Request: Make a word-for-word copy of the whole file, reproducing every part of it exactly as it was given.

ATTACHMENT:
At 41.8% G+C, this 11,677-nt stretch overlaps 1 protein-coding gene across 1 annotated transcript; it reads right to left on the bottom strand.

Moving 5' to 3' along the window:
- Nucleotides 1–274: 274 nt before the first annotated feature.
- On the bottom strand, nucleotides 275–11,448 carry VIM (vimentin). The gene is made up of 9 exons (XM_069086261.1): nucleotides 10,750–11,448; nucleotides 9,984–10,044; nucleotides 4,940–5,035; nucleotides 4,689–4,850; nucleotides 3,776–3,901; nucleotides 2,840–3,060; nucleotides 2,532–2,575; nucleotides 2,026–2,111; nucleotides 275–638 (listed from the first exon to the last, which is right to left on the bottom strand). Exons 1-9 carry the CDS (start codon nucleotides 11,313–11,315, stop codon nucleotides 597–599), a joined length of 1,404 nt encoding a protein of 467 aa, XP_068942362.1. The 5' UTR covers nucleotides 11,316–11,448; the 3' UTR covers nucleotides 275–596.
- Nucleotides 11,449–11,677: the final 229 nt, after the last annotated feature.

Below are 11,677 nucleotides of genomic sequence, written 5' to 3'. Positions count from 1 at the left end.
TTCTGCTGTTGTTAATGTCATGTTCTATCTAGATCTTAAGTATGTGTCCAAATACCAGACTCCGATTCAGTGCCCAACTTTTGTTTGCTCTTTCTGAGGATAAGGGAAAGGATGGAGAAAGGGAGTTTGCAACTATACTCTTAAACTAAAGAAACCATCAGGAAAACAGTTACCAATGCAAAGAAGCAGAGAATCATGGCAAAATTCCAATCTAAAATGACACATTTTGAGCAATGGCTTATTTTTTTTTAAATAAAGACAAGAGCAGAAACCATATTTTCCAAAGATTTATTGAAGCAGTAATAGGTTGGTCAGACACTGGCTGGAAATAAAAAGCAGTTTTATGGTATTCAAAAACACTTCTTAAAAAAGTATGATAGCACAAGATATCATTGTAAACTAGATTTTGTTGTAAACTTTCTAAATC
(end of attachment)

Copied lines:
At 41.8% G+C, this 11,677-nt stretch overlaps 1 protein-coding gene across 1 annotated transcript; it reads right to left on the bottom strand.

Moving 5' to 3' along the window:
- Nucleotides 1–274: 274 nt before the first annotated feature.
- On the bottom strand, nucleotides 275–11,448 carry VIM (vimentin). The gene is made up of 9 exons (XM_069086261.1): nucleotides 10,750–11,448; nucleotides 9,984–10,044; nucleotides 4,940–5,035; nucleotides 4,689–4,850; nucleotides 3,776–3,901; nucleotides 2,840–3,060; nucleotides 2,532–2,575; nucleotides 2,026–2,111; nucleotides 275–638 (listed from the first exon to the last, which is right to left on the bottom strand). Exons 1-9 carry the CDS (start codon nucleotides 11,313–11,315, stop codon nucleotides 597–599), a joined length of 1,404 nt encoding a protein of 467 aa, XP_068942362.1. The 5' UTR covers nucleotides 11,316–11,448; the 3' UTR covers nucleotides 275–596.
- Nucleotides 11,449–11,677: the final 229 nt, after the last annotated feature.

Below are 11,677 nucleotides of genomic sequence, written 5' to 3'. Positions count from 1 at the left end.
TTCTGCTGTTGTTAATGTCATGTTCTATCTAGATCTTAAGTATGTGTCCAAATACCAGACTCCGATTCAGTGCCCAACTTTTGTTTGCTCTTTCTGAGGATAAGGGAAAGGATGGAGAAAGGGAGTTTGCAACTATACTCTTAAACTAAAGAAACCATCAGGAAAACAGTTACCAATGCAAAGAAGCAGAGAATCATGGCAAAATTCCAATCTAAAATGACACATTTTGAGCAATGGCTTATTTTTTTTTAAATAAAGACAAGAGCAGAAACCATATTTTCCAAAGATTTATTGAAGCAGTAATAGGTTGGTCAGACACTGGCTGGAAATAAAAAGCAGTTTTATGGTATTCAAAAACACTTCTTAAAAAAGTATGATAGCACAAGATATCATTGTAAACTAGATTTTGTTGTAAACTTTCTAAATC